A new study by Wakefield Research confirms what many of us already know: 69% of Americans do not take off work when ill because they feel they can’t afford to.  This doesn’t include the 10.1 percent of all U.S. workers that are self-employed, but in many cases, the financial instability is the same.  It seems taking time off to get well is a luxury reserved for a few.
Reasons for working while sick include not wanting to fall behind on work, the fear of being replaced or being viewed as replaceable and not having enough or any paid sick days. In fact, there are no federal legal requirements for paid sick leave and this alone might explain why the colleague next to you is sneezing on everything.  Many of us are living payday to payday and one missed day in your check can make all the difference in a carefully budgeted month.  Not surprisingly, most Americans would be hard pressed to find the funds for a $500 surprise expense; never mind voluntarily giving up a full day’s pay.
Women, and single moms in particular, are more likely to need sick days not only for themselves, but for their children. Many daycares and schools will send a child home if they show symptoms of colds or other sicknesses.  Even moms who are married generally shoulder most of the parental responsibility. So it’s ironic that it is women who often feel the most pressure to show up for work regardless of how sick they or their children are.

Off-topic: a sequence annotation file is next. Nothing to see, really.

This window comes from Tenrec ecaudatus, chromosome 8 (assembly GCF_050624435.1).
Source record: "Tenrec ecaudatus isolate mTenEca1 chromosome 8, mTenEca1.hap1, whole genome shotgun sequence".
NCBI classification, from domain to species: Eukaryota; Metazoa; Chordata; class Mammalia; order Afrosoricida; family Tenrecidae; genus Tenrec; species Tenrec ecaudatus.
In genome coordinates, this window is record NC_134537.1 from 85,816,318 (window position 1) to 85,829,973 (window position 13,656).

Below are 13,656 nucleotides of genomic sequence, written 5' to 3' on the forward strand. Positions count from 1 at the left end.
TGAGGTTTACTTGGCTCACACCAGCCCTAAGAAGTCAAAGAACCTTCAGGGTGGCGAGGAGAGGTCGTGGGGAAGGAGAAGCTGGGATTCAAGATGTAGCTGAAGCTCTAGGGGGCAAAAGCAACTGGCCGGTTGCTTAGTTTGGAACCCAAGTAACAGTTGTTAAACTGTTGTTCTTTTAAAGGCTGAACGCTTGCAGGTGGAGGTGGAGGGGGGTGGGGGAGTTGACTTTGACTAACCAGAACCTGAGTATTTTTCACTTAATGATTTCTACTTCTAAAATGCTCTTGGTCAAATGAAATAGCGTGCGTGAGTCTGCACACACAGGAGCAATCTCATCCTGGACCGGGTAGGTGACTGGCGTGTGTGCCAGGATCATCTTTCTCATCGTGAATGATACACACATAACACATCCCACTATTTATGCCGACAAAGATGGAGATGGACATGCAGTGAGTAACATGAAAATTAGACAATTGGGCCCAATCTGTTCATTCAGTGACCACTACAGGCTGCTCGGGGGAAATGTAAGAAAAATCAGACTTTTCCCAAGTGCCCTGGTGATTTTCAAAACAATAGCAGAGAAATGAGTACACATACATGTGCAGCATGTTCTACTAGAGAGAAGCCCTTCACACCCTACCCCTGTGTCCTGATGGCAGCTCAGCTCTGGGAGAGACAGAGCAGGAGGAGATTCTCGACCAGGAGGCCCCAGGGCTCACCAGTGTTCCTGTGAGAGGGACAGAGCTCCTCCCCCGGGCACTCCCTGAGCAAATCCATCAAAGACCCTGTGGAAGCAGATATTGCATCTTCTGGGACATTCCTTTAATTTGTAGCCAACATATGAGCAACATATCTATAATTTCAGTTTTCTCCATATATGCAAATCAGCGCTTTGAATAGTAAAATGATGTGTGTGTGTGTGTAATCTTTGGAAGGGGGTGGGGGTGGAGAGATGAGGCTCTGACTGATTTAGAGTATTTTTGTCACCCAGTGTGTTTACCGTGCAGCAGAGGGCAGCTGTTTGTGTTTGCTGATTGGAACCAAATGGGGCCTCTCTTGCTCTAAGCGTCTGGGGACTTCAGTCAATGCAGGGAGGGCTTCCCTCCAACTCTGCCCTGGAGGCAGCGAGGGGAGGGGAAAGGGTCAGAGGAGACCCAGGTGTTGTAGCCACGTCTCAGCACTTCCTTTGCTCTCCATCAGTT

It’s understandable that those without paid sick days would feel the need to work while under the weather. But even those fortunate enough to get paid sick leave aren’t taking them.  Could our fear-based work culture be to blame?  Most U.S. businesses live by the cliché, “time is money.”  Working in a culture that views time as a commodity increases the fear that taking a sick day will result in being unemployed.  Add to that the stress of working while sick by choice, along with your everyday stressors, and you could potentially be sick longer as well as far less productive than if you had stayed home for the day.  We’ve been told over and over that stress kills.  That continually pushing ourselves to make everything (including work) the priority over our health leads to an increased risk of heart disease, heart attack, stroke and more and yet… the fact is: Most of us still can’t afford to take a sick day.